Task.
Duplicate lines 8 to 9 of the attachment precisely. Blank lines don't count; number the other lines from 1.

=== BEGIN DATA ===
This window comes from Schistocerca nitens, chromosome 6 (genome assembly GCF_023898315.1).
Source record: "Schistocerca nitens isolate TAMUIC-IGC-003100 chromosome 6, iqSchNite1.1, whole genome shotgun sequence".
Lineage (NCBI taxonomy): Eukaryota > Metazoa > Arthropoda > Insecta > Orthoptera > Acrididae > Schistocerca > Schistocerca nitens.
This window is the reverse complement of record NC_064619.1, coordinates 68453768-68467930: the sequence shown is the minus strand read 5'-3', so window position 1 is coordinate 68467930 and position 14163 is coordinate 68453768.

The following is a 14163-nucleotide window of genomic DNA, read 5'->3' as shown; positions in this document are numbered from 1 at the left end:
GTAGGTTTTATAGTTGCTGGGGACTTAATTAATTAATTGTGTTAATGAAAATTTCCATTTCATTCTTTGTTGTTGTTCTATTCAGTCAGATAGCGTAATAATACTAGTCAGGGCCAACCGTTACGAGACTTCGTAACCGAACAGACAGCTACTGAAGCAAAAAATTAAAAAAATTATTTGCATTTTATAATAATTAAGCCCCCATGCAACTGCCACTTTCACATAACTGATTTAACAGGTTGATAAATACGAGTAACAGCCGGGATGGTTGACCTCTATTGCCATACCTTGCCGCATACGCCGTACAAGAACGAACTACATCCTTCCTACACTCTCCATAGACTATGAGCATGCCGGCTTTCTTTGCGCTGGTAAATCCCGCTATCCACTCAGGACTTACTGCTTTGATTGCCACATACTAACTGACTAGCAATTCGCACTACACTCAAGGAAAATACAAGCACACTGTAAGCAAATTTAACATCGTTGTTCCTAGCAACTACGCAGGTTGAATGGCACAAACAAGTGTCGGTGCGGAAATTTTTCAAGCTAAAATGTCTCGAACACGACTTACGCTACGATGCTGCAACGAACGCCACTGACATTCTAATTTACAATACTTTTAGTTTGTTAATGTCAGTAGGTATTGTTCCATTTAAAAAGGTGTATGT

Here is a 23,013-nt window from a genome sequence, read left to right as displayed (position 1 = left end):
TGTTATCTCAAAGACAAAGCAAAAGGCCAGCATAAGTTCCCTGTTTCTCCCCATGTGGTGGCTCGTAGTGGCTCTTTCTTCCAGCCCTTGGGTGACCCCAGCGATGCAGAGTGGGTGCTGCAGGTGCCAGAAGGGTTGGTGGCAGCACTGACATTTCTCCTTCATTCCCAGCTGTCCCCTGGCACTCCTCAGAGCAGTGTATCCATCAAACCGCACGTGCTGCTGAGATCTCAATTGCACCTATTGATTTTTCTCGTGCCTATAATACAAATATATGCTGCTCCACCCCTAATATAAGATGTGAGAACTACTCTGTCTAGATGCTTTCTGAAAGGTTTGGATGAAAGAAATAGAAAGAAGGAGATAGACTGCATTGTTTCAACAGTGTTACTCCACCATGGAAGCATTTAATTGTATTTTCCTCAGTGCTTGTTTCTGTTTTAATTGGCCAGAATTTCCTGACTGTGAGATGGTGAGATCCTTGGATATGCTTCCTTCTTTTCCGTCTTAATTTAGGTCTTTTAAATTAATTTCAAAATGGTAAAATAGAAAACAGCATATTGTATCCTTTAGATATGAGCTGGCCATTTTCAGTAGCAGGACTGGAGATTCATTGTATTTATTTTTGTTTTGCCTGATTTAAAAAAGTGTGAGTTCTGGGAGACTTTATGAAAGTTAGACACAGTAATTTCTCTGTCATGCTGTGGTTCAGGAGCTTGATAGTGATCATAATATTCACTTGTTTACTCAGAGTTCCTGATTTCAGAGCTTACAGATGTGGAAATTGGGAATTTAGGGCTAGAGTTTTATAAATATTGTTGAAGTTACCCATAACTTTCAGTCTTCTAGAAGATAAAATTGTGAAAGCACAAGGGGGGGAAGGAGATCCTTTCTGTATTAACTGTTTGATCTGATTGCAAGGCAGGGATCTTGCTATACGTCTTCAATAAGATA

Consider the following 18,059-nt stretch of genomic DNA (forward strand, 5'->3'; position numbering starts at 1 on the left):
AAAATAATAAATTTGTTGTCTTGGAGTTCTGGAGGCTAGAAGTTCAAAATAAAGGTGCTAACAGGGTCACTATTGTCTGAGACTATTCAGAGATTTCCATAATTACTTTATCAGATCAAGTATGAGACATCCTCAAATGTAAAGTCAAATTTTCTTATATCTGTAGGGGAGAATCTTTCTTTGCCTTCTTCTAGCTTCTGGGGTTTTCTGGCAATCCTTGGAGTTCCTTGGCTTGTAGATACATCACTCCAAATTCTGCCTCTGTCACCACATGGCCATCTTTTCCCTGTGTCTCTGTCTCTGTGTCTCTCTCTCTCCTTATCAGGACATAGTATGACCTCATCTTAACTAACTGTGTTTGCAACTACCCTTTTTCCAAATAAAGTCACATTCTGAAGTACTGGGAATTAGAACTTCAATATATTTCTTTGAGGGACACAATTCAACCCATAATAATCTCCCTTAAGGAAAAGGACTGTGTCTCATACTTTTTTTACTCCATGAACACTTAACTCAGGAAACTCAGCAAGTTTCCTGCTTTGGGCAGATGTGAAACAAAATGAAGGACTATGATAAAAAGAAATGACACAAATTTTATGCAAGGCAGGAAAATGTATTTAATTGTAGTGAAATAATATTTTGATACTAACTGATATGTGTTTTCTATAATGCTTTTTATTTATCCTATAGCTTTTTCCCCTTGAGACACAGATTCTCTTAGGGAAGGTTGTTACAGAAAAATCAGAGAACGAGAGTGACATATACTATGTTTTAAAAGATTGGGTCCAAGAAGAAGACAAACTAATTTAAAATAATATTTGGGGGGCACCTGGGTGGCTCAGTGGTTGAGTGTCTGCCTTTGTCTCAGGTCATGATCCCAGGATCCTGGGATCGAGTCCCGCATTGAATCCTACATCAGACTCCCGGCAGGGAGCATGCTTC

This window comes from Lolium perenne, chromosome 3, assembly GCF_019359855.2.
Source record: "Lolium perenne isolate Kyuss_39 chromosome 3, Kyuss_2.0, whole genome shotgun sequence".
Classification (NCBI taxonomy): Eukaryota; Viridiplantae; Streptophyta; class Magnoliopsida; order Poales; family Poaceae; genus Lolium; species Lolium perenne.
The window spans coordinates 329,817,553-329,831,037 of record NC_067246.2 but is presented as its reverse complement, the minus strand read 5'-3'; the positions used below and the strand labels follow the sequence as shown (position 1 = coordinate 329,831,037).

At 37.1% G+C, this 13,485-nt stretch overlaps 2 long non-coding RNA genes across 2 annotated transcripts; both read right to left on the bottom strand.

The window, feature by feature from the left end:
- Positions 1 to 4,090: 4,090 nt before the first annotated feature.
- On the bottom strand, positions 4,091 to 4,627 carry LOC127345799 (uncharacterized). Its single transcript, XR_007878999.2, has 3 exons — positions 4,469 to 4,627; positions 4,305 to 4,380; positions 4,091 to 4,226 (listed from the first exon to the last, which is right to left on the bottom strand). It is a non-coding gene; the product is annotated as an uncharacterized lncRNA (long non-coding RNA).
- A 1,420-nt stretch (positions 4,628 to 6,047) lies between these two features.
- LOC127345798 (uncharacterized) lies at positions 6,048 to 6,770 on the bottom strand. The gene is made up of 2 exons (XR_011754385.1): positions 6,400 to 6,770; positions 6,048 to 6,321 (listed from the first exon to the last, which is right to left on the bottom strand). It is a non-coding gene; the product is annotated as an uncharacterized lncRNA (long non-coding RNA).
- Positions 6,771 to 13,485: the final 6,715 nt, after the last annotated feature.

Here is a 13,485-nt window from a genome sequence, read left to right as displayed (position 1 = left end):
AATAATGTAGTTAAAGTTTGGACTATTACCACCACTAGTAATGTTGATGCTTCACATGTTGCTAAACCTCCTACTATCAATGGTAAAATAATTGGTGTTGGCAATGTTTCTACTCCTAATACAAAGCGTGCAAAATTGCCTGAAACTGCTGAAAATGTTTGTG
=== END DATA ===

TGTTATCTCAAAGACAAAGCAAAAGGCCAGCATAAGTTCCCTGTTTCTCCCCATGTGGTGGCTCGTAGTGGCTCTTTCTTCCAGCCCTTGGGTGACCCCAGCGATGCAGAGTGGGTGCTGCAGGTGCCAGAAGGGTTGGTGGCAGCACTGACATTTCTCCTTCATTCCCAGCTGTCCCCTGGCACTCCTCAGAGCAGTGTATCCATCAAACCGCACGTGCTGCTGAGATCTCAATTGCACCTATTGATTTTTCTCGTGCCTATAATACAAATATATGCTGCTCCACCCCTAATATAAGATGTGAGAACTACTCTGTCTAGATGCTTTCTGAAAGGTTTGGATGAAAGAAATAGAAAGAAGGAGATAGACTGCATTGTTTCAACAGTGTTACTCCACCATGGAAGCATTTAATTGTATTTTCCTCAGTGCTTGTTTCTGTTTTAATTGGCCAGAATTTCCTGACTGTGAGATGGTGAGATCCTTGGATATGCTTCCTTCTTTTCCGTCTTAATTTAGGTCTTTTAAATTAATTTCAAAATGGTAAAATAGAAAACAGCATATTGTATCCTTTAGATATGAGCTGGCCATTTTCAGTAGCAGGACTGGAGATTCATTGTATTTATTTTTGTTTTGCCTGATTTAAAAAAGTGTGAGTTCTGGGAGACTTTATGAAAGTTAGACACAGTAATTTCTCTGTCATGCTGTGGTTCAGGAGCTTGATAGTGATCATAATATTCACTTGTTTACTCAGAGTTCCTGATTTCAGAGCTTACAGATGTGGAAATTGGGAATTTAGGGCTAGAGTTTTATAAATATTGTTGAAGTTACCCATAACTTTCAGTCTTCTAGAAGATAAAATTGTGAAAGCACAAGGGGGGGAAGGAGATCCTTTCTGTATTAACTGTTTGATCTGATTGCAAGGCAGGGATCTTGCTATACGTCTTCAATAAGATA

Consider the following 18,059-nt stretch of genomic DNA (forward strand, 5'->3'; position numbering starts at 1 on the left):